SEN. CHUCK SCHUMER, (D) NEW YORK MAJORITY LEADER: It`s simple, if we want to fight inflation, if we want to create more jobs, so many businesses are short of workers. And if we want to lower costs and make sure families have more money in their pockets, the best thing, the best thing we can do is pass Build Back Better.


WILLIAMS: Still with us, Eugene Robinson and Mike Murphy, so something less than a stem Winder from the majority leader there, Eugene, but is this how they have to sell it kind of a backdoor way of noting, look, I know inflation is about to strangle all American families. But it won`t come from this?

ROBINSON: Look, maybe with a little more Brio. But yeah, I think this is the way that they should sell it, they should be telling people that look, we are on the side of the working class and the middle class and you hardworking Americans, and we want to lower your costs and make it possible for you to have more productive and satisfying lives and not feel you`re on a treadmill all the time.

And, you know, get that message across. It`s better than the message they`ve had to date about Build Back Better, which has been kind of confused, confusing, frankly. And at the same time, they ought to be all over these games that labor has been making in the wake of the pandemic that John Deere workers that just settled their strike getting a 10% raise, that`s a whole lot of money in this day and age. It seems to me that the Democrats are going to make this a crusade for the working class for the middle class and see if they can get some of those voters who have tuned them out to listen to.

WILLIAMS: Mike, two things, number one, point of personal privilege Gosar went to dental school and there`s a tie in the members of the animation community they will recall that was the life stream of Hermey the Elf on Rudolph. So, second point, back to our topic, what`s more important to the White House, what should be more important selling what`s been passed or talking up what they need Manchin to pass or is there a symbiotic relationship that once you explained to Americans the goodies that are coming in, there`s more on the way that may help the larger social spending bills chances?

MURPHY: Well, first hearing that about Gosar makes my teeth hurt. Second, they are interconnected. I mean what the White House needs is to sell something people understand.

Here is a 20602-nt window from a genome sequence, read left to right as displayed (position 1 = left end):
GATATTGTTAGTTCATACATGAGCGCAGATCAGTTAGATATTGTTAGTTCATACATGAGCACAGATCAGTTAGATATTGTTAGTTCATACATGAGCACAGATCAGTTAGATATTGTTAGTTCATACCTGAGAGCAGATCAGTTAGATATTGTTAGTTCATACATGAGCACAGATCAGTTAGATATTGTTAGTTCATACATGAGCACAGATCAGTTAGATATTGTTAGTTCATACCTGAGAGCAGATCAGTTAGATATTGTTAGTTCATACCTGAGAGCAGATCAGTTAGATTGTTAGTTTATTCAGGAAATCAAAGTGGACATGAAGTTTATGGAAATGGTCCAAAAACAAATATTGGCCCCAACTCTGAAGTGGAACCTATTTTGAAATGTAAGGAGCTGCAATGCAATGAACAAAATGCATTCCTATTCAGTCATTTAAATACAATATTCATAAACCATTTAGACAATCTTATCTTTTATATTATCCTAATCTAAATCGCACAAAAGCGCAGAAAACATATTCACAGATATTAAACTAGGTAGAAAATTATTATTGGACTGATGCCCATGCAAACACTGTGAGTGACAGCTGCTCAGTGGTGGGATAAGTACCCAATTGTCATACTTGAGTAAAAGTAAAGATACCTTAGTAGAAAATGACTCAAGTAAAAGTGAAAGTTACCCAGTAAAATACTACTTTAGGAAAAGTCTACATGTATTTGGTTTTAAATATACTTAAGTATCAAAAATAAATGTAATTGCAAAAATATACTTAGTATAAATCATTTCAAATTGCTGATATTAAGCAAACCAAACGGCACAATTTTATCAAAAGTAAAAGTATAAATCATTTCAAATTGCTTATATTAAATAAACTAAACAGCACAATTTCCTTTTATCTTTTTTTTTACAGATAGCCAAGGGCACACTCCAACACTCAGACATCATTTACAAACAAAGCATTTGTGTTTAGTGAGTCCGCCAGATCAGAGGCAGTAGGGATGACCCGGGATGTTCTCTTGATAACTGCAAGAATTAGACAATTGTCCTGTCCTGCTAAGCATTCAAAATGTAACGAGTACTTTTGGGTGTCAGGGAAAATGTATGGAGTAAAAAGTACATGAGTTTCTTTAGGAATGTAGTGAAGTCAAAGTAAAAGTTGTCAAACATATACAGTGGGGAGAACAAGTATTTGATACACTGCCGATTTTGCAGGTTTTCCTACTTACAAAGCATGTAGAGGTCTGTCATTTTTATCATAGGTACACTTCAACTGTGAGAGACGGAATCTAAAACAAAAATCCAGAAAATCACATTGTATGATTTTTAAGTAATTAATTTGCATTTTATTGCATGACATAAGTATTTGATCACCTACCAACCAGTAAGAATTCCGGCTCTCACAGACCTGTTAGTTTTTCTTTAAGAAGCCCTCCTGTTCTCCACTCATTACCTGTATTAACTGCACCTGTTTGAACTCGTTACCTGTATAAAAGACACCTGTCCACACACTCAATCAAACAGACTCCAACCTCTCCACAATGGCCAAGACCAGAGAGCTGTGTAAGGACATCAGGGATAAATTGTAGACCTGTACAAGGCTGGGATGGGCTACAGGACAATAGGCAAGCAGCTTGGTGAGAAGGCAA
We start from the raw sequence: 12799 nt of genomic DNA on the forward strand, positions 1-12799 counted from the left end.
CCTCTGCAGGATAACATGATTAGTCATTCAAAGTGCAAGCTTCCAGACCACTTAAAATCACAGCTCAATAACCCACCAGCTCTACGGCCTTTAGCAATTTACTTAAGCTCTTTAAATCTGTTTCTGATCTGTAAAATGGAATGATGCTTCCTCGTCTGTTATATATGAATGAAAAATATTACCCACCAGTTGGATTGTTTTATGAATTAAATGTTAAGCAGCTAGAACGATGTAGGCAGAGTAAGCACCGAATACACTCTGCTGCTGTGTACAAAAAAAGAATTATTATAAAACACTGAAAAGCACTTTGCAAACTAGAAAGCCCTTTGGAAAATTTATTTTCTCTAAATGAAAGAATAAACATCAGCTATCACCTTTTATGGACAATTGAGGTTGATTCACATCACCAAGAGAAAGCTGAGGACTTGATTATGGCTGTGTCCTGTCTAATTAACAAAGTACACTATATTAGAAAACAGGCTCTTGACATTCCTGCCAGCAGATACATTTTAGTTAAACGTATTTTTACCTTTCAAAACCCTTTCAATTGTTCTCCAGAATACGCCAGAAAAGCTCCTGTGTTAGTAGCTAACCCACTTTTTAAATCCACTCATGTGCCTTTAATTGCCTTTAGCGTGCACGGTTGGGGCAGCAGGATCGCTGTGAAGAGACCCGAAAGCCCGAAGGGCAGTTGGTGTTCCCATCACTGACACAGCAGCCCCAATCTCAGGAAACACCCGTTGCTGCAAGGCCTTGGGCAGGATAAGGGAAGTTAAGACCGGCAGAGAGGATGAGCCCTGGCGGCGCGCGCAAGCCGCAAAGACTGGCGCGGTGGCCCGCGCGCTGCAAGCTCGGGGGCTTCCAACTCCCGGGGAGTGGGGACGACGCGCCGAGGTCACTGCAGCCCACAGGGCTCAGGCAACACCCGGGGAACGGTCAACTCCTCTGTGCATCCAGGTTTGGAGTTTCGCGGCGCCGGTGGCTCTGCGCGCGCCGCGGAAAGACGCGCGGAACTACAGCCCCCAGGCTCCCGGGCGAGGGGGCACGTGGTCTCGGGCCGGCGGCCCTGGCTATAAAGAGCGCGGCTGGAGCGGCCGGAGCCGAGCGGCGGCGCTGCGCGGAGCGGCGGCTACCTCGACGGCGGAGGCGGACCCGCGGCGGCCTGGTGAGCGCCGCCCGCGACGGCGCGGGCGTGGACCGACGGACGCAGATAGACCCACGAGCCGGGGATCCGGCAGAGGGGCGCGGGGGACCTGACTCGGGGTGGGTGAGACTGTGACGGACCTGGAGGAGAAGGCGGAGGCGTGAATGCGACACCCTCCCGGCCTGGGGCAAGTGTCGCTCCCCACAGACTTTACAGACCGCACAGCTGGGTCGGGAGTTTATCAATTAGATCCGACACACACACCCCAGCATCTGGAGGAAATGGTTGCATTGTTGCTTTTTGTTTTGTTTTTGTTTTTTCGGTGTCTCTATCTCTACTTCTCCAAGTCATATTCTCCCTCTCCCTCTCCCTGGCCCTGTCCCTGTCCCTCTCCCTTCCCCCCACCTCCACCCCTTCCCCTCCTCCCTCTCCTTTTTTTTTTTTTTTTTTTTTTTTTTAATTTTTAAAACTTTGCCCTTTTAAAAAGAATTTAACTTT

President Biden`s poll numbers have crashed. And they should not be in the illusion about that. And I think it was driven by two things. One was persona, you know, people traded in the insane chaos of the Trump years for what they assume would be centrist stability. But they see the progressives running crazy in the House. They see the president of United States unable to control the situation. They`re like, wait a minute, now we`re getting left wing chaos. We voted against -- what happened to Senators Joe Biden. So, the one of the reasons for that was it was all 3 trillion versus 2 trillion. And some Democrats say it`s too much trillion, trillion, trillion, we never knew, or the average voter didn`t know what the meat is, what do you get? So that is the gearshift they`re trying now. And look, I think changing slogans is nice, I always thought Build Back Better sounded like a chiropractor clinic. But it won`t fix the problem. They got to punch through what this means for real people. And they got to stop the democratic squabbling in D.C.

And frankly, Biden`s got to be perceived as being in charge. He looks whether it`s fair or not, we can pass them now. And it`s killing him. So, this is the restart. And there`s some meat in the bill. And if jobs connected, it can sell with real lives. He had a good event in my home state today, but he needs a lot more of it. And he`s got to close the darn thing in the Senate.